An announcement has been imminent for two weeks, since negotiators for the United States, Canada and Mexico sat down at a conference table at Washington's Watergate Hotel for a final bargaining session. But last-ditch efforts to preserve protection for influential domestic industries - oil in Mexico, cars in the US, beer in Canada - have managed to delay conclusion of an agreement, which will face political ratification in all three countries.
The deal, which would replace the 1988 free-trade agreement between the US and Canada, would create the world's richest and most populous customs union, giving poorer Mexico access to new technology, capital and markets, while providing US and Canadian firms with cheaper labour and a virgin interior market for their manufactured goods.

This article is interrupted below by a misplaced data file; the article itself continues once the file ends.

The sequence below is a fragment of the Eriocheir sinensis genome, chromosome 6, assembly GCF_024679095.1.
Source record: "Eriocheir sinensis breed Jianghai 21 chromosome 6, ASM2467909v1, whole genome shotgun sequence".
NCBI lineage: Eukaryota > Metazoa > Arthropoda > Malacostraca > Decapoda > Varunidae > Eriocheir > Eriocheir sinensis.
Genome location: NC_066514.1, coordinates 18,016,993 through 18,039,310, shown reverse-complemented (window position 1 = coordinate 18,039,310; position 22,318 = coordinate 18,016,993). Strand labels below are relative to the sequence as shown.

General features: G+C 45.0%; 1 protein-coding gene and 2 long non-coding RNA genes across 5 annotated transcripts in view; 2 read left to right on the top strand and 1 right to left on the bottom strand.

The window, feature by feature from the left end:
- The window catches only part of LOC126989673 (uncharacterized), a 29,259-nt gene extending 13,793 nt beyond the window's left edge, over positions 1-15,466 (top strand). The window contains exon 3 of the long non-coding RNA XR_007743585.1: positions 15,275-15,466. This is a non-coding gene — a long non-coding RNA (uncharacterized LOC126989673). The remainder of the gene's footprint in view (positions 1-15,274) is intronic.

Issues such as the percentage of North American content in cars required under the pact have largely been settled, but questions remain over how such value would be measured.
The negotiations have been complicated on the one hand by the US presidential election campaign, which looked for a time like a three-way race involving Mr Perot, who opposed including Mexico in the pact. They have also been hampered by a trade war between Canada and the US in a number of sectors, notably brewing.Reuse content